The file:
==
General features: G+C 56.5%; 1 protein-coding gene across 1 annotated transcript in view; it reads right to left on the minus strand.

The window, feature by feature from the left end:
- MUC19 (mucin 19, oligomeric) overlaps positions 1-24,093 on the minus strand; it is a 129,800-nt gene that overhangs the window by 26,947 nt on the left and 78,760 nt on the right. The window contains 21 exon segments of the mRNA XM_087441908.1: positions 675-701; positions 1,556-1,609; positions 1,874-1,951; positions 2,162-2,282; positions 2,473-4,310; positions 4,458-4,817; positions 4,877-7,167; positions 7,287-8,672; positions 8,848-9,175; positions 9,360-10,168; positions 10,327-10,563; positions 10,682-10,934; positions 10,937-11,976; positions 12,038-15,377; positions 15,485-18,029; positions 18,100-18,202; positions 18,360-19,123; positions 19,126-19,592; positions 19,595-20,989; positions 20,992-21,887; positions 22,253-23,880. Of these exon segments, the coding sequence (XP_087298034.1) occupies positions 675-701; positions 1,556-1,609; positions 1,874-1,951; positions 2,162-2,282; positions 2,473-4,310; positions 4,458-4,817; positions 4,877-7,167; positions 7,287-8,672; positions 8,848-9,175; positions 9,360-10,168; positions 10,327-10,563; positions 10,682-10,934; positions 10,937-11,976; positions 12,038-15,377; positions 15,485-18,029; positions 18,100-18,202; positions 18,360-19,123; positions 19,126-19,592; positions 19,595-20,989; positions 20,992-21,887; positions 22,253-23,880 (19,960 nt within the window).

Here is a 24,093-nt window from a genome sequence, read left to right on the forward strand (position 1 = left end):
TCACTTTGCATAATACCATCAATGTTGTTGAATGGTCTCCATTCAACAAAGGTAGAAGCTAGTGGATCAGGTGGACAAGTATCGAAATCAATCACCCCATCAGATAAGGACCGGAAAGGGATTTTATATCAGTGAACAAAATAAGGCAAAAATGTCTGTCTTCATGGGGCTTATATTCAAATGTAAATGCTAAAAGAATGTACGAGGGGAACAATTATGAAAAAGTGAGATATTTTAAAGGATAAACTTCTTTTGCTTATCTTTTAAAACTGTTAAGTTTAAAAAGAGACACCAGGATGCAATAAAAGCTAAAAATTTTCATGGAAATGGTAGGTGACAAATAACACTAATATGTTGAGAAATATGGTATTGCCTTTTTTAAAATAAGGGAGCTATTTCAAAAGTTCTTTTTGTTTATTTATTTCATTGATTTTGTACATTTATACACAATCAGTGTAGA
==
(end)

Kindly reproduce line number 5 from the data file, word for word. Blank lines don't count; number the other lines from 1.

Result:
TCACTTTGCATAATACCATCAATGTTGTTGAATGGTCTCCATTCAACAAAGGTAGAAGCTAGTGGATCAGGTGGACAAGTATCGAAATCAATCACCCCATCAGATAAGGACCGGAAAGGGATTTTATATCAGTGAACAAAATAAGGCAAAAATGTCTGTCTTCATGGGGCTTATATTCAAATGTAAATGCTAAAAGAATGTACGAGGGGAACAATTATGAAAAAGTGAGATATTTTAAAGGATAAACTTCTTTTGCTTATCTTTTAAAACTGTTAAGTTTAAAAAGAGACACCAGGATGCAATAAAAGCTAAAAATTTTCATGGAAATGGTAGGTGACAAATAACACTAATATGTTGAGAAATATGGTATTGCCTTTTTTAAAATAAGGGAGCTATTTCAAAAGTTCTTTTTGTTTATTTATTTCATTGATTTTGTACATTTATACACAATCAGTGTAGA